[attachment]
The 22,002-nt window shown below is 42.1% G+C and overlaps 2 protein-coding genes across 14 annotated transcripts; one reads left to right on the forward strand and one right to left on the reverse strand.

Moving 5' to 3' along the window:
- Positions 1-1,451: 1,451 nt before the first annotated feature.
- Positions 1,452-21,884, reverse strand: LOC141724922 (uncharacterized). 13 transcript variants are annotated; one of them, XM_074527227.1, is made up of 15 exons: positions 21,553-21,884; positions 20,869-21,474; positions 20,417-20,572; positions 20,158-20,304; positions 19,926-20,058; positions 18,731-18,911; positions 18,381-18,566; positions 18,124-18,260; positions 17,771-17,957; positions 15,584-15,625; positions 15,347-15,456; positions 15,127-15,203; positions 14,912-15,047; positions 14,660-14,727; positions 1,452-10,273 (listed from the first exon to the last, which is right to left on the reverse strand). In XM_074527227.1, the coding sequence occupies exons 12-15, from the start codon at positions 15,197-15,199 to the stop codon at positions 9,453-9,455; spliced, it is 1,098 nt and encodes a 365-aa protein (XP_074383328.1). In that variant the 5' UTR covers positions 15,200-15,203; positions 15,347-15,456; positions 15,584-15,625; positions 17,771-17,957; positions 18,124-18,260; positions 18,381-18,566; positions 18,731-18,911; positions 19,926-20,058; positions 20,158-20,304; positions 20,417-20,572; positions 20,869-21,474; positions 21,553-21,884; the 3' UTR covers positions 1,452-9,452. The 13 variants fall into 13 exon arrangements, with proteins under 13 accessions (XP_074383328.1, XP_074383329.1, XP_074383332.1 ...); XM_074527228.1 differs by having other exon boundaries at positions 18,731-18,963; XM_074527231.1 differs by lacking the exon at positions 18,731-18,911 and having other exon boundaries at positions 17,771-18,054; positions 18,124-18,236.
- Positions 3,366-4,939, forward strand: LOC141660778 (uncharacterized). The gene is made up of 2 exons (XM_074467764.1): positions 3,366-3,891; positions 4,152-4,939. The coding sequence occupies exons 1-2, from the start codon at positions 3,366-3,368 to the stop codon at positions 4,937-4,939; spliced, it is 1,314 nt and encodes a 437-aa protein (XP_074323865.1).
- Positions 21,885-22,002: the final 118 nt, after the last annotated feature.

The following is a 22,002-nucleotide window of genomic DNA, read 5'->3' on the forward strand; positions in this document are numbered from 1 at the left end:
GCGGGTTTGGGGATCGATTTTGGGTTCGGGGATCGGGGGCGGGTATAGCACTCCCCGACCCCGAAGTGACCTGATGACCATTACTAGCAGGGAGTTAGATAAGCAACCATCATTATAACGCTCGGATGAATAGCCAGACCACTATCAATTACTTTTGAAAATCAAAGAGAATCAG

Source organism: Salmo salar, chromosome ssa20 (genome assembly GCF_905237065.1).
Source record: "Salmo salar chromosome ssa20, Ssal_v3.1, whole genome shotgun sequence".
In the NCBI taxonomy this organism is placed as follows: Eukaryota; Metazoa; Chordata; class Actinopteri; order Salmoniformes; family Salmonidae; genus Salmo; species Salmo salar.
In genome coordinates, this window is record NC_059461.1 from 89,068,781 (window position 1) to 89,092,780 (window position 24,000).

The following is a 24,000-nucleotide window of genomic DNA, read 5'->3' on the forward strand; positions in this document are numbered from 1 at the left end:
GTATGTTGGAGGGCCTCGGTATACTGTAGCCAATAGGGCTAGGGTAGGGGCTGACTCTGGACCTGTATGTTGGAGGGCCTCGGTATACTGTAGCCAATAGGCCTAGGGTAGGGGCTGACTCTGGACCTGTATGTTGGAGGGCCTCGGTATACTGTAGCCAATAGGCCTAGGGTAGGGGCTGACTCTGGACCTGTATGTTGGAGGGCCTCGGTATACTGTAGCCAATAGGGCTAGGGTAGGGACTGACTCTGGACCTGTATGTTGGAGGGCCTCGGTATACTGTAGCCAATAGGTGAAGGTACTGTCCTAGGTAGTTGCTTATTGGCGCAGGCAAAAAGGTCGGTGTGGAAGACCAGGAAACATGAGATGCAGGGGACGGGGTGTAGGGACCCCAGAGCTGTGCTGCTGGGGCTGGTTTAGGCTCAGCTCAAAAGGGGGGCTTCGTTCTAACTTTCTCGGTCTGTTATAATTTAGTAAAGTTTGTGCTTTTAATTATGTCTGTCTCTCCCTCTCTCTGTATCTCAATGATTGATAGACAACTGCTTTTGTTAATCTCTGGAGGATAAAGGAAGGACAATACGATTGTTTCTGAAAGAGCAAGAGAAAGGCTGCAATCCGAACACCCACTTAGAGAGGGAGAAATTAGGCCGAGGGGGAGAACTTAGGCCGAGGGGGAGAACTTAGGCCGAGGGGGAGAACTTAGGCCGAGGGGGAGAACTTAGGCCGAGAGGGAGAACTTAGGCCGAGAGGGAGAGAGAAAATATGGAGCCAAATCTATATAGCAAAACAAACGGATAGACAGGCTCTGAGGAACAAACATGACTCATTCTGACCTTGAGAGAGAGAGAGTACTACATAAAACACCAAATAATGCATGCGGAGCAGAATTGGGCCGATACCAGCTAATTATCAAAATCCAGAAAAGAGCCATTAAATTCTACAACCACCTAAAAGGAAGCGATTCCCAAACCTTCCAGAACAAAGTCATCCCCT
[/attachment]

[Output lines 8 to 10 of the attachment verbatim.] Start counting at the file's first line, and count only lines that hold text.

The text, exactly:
GCGGGTTTGGGGATCGATTTTGGGTTCGGGGATCGGGGGCGGGTATAGCACTCCCCGACCCCGAAGTGACCTGATGACCATTACTAGCAGGGAGTTAGATAAGCAACCATCATTATAACGCTCGGATGAATAGCCAGACCACTATCAATTACTTTTGAAAATCAAAGAGAATCAG

Source organism: Salmo salar, chromosome ssa20 (genome assembly GCF_905237065.1).
Source record: "Salmo salar chromosome ssa20, Ssal_v3.1, whole genome shotgun sequence".